SAN DIEGO — A federal grand jury Wednesday indicted a hunter who allegedly started the largest wildfire in California history.
Sergio Martinez, 34, was indicted on one count each of setting timber on fire and making a false statement to a federal officer. Each charge carries a maximum five years in prison.
The 2003 blaze, called the Cedar fire, killed 15 people, destroyed more than 2,000 homes and charred 273,000 acres from the mountains east of San Diego into the nation’s seventh-largest city.
The blaze began Oct. 25 in the Cleveland National Forest after Martinez became lost on a deer hunting trip and lit a fire at dusk, according to the county sheriff’s department. The fire, driven by Santa Ana winds, then swept through tinder-dry brush and trees.
On the night of the blaze, the Forest Service issued Martinez a misdemeanor citation for setting an unauthorized fire. He was released with a warning that he could face felony charges if people were injured or homes destroyed.
Asked what held up the indictment for nearly a year, Assistant U.S. Attorney Michael Lasater said officials had conducted “a thorough investigation.”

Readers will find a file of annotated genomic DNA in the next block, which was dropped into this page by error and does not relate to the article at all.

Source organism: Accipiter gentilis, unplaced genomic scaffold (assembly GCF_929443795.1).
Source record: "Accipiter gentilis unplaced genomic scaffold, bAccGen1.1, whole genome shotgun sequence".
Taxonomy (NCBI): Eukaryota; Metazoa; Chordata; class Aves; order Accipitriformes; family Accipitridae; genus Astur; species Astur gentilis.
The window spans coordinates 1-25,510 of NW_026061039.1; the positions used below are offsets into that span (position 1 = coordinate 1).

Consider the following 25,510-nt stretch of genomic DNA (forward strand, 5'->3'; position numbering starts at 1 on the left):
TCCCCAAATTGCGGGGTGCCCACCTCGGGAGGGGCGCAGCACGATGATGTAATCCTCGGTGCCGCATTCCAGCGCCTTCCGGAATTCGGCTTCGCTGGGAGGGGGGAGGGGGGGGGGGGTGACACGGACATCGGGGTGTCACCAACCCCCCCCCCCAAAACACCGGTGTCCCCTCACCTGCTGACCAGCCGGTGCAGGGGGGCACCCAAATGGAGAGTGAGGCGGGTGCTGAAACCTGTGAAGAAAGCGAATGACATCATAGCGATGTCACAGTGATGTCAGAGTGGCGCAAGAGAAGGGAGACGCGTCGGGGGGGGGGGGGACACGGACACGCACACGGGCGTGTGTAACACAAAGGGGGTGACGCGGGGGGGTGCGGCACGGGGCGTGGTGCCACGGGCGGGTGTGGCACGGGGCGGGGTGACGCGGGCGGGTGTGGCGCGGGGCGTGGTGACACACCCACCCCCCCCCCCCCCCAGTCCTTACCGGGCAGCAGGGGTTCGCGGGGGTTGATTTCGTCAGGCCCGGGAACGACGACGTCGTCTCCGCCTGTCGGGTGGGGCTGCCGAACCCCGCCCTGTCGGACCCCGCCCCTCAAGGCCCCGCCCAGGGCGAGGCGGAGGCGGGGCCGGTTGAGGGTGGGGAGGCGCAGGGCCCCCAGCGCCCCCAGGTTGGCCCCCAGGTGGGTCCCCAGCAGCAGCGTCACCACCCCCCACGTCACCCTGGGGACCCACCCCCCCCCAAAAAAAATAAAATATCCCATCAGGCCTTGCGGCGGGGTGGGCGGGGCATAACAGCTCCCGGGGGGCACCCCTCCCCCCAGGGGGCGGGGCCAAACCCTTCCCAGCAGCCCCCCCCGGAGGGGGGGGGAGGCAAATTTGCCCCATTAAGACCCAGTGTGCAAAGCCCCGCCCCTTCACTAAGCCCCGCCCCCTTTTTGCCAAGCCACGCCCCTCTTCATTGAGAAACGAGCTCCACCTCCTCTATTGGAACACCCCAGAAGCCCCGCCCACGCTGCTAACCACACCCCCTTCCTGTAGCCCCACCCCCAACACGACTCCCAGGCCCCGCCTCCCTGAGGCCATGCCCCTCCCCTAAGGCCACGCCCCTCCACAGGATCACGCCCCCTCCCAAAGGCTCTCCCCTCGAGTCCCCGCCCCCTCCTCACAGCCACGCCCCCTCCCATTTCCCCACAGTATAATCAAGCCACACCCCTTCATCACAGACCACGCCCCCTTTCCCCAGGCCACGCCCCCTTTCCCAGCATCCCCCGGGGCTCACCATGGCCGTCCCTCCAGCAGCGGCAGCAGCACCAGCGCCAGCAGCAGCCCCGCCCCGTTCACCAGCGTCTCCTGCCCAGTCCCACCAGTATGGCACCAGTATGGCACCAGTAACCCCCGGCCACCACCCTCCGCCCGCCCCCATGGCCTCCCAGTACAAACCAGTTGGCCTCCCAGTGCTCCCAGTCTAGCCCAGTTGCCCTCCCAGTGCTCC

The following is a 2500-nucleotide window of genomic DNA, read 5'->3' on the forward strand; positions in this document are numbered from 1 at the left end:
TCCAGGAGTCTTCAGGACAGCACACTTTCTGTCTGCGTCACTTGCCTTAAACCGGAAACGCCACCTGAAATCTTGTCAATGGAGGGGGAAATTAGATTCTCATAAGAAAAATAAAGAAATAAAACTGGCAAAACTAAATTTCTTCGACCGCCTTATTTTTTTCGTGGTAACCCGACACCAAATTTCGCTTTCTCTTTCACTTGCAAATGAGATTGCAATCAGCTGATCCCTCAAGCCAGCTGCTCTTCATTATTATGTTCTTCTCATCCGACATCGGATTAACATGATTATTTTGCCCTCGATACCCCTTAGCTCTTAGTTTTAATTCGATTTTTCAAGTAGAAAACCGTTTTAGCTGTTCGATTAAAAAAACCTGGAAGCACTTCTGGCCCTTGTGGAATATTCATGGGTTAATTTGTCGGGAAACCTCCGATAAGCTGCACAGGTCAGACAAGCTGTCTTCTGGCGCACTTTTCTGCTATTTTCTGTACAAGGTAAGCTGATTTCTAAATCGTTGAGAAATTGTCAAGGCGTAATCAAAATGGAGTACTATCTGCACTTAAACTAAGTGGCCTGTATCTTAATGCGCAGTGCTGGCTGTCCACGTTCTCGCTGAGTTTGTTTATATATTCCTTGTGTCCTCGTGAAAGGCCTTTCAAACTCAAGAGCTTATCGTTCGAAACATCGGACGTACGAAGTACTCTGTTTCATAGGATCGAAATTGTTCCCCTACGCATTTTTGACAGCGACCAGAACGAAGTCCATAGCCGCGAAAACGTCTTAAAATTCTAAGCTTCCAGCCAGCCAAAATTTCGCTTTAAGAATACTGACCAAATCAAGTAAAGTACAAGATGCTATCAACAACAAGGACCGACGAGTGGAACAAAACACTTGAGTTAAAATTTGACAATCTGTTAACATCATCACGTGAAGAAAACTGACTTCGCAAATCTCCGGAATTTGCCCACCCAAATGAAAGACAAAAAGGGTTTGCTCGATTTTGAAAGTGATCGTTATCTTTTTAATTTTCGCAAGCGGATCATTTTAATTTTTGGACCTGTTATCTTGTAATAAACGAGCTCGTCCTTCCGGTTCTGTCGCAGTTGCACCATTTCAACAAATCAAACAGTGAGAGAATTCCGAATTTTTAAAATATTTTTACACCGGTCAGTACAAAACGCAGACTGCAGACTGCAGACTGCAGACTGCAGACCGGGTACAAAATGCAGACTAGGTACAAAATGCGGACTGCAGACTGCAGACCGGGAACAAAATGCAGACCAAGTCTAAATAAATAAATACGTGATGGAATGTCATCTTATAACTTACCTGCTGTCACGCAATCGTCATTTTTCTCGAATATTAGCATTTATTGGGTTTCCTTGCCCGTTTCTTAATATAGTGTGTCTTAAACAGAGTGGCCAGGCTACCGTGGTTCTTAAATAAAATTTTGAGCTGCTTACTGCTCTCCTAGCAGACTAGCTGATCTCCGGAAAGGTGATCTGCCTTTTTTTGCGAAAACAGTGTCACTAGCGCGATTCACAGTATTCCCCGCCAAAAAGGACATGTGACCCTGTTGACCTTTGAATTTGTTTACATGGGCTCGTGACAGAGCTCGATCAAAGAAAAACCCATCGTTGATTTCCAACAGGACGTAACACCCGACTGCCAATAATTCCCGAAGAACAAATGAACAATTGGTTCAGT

Jose Martinez, the Los Angeles-based lawyer representing the defendant, declined to immediately comment. Sergio Martinez could not be reached for comment. Martinez is to be arraigned Thursday in federal court, where a judge will decide if he should be taken into custody, Lasater said.
The indictment carries special allegations that Martinez’s actions caused more than $400 million damage and 14 deaths, including one firefighter. The San Diego Medical Examiner’s office later determined an unidentified man found in a drainage ditch was the fire’s 15th victim.
Martinez was severely dehydrated when sheriff’s deputies, responding by helicopter to a call of a lost hunter, found him waving from the top of a small mountain as nearby flames shot 10 feet into the air.
The indictment said Martinez lied about starting the fire, and prosecutors declined to provide details. Sheriff’s Deputy Dave Weldon told The Associated Press last year Martinez denied setting the fire, but then apologized. “He kept apologizing and looking at the fire,” Weldon said.
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